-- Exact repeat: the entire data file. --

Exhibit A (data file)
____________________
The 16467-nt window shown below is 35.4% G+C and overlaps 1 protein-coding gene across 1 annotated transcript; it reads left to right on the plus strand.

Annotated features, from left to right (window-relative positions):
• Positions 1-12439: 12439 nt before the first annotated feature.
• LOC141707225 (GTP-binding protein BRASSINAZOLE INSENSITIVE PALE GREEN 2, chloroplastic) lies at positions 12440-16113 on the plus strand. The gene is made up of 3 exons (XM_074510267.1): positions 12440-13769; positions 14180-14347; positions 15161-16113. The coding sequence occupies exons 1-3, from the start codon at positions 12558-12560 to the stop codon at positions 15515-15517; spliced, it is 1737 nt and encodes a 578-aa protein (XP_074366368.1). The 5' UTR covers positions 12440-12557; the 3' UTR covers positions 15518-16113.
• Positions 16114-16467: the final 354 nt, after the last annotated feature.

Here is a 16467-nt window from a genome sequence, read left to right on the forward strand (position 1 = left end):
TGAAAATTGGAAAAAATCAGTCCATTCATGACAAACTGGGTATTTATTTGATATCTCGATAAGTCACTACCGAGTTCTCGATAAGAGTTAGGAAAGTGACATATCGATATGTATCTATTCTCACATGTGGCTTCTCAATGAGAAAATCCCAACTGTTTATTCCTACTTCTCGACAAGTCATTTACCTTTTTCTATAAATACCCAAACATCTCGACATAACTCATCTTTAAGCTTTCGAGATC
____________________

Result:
The 16467-nt window shown below is 35.4% G+C and overlaps 1 protein-coding gene across 1 annotated transcript; it reads left to right on the plus strand.

Annotated features, from left to right (window-relative positions):
• Positions 1-12439: 12439 nt before the first annotated feature.
• LOC141707225 (GTP-binding protein BRASSINAZOLE INSENSITIVE PALE GREEN 2, chloroplastic) lies at positions 12440-16113 on the plus strand. The gene is made up of 3 exons (XM_074510267.1): positions 12440-13769; positions 14180-14347; positions 15161-16113. The coding sequence occupies exons 1-3, from the start codon at positions 12558-12560 to the stop codon at positions 15515-15517; spliced, it is 1737 nt and encodes a 578-aa protein (XP_074366368.1). The 5' UTR covers positions 12440-12557; the 3' UTR covers positions 15518-16113.
• Positions 16114-16467: the final 354 nt, after the last annotated feature.

Here is a 16467-nt window from a genome sequence, read left to right on the forward strand (position 1 = left end):
TGAAAATTGGAAAAAATCAGTCCATTCATGACAAACTGGGTATTTATTTGATATCTCGATAAGTCACTACCGAGTTCTCGATAAGAGTTAGGAAAGTGACATATCGATATGTATCTATTCTCACATGTGGCTTCTCAATGAGAAAATCCCAACTGTTTATTCCTACTTCTCGACAAGTCATTTACCTTTTTCTATAAATACCCAAACATCTCGACATAACTCATCTTTAAGCTTTCGAGATC